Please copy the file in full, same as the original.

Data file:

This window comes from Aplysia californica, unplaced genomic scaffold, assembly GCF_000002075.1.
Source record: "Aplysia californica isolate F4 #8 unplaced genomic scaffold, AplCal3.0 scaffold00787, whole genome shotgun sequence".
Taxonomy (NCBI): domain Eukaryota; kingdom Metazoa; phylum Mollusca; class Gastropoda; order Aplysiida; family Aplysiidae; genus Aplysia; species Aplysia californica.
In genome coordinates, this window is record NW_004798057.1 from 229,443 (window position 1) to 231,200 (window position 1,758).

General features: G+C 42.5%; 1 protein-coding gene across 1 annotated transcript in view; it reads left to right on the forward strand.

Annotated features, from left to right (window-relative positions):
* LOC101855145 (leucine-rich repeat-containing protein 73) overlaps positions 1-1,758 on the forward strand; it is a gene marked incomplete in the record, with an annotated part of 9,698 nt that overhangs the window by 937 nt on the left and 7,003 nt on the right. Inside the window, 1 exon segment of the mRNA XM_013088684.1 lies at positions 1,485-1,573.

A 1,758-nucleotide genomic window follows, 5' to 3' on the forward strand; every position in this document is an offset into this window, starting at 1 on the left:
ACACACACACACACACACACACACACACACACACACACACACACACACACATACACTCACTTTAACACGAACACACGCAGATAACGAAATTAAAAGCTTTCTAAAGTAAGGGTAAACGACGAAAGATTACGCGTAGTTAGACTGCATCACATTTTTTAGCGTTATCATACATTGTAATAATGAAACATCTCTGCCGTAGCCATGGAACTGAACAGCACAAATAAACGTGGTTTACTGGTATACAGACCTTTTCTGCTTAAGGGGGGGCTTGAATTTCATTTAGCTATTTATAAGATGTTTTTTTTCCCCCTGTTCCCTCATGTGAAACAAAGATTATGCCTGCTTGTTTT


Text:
This window comes from Aplysia californica, unplaced genomic scaffold, assembly GCF_000002075.1.
Source record: "Aplysia californica isolate F4 #8 unplaced genomic scaffold, AplCal3.0 scaffold00787, whole genome shotgun sequence".
Taxonomy (NCBI): domain Eukaryota; kingdom Metazoa; phylum Mollusca; class Gastropoda; order Aplysiida; family Aplysiidae; genus Aplysia; species Aplysia californica.
In genome coordinates, this window is record NW_004798057.1 from 229,443 (window position 1) to 231,200 (window position 1,758).

General features: G+C 42.5%; 1 protein-coding gene across 1 annotated transcript in view; it reads left to right on the forward strand.

Annotated features, from left to right (window-relative positions):
* LOC101855145 (leucine-rich repeat-containing protein 73) overlaps positions 1-1,758 on the forward strand; it is a gene marked incomplete in the record, with an annotated part of 9,698 nt that overhangs the window by 937 nt on the left and 7,003 nt on the right. Inside the window, 1 exon segment of the mRNA XM_013088684.1 lies at positions 1,485-1,573.

A 1,758-nucleotide genomic window follows, 5' to 3' on the forward strand; every position in this document is an offset into this window, starting at 1 on the left:
ACACACACACACACACACACACACACACACACACACACACACACACACACATACACTCACTTTAACACGAACACACGCAGATAACGAAATTAAAAGCTTTCTAAAGTAAGGGTAAACGACGAAAGATTACGCGTAGTTAGACTGCATCACATTTTTTAGCGTTATCATACATTGTAATAATGAAACATCTCTGCCGTAGCCATGGAACTGAACAGCACAAATAAACGTGGTTTACTGGTATACAGACCTTTTCTGCTTAAGGGGGGGCTTGAATTTCATTTAGCTATTTATAAGATGTTTTTTTTCCCCCTGTTCCCTCATGTGAAACAAAGATTATGCCTGCTTGTTTT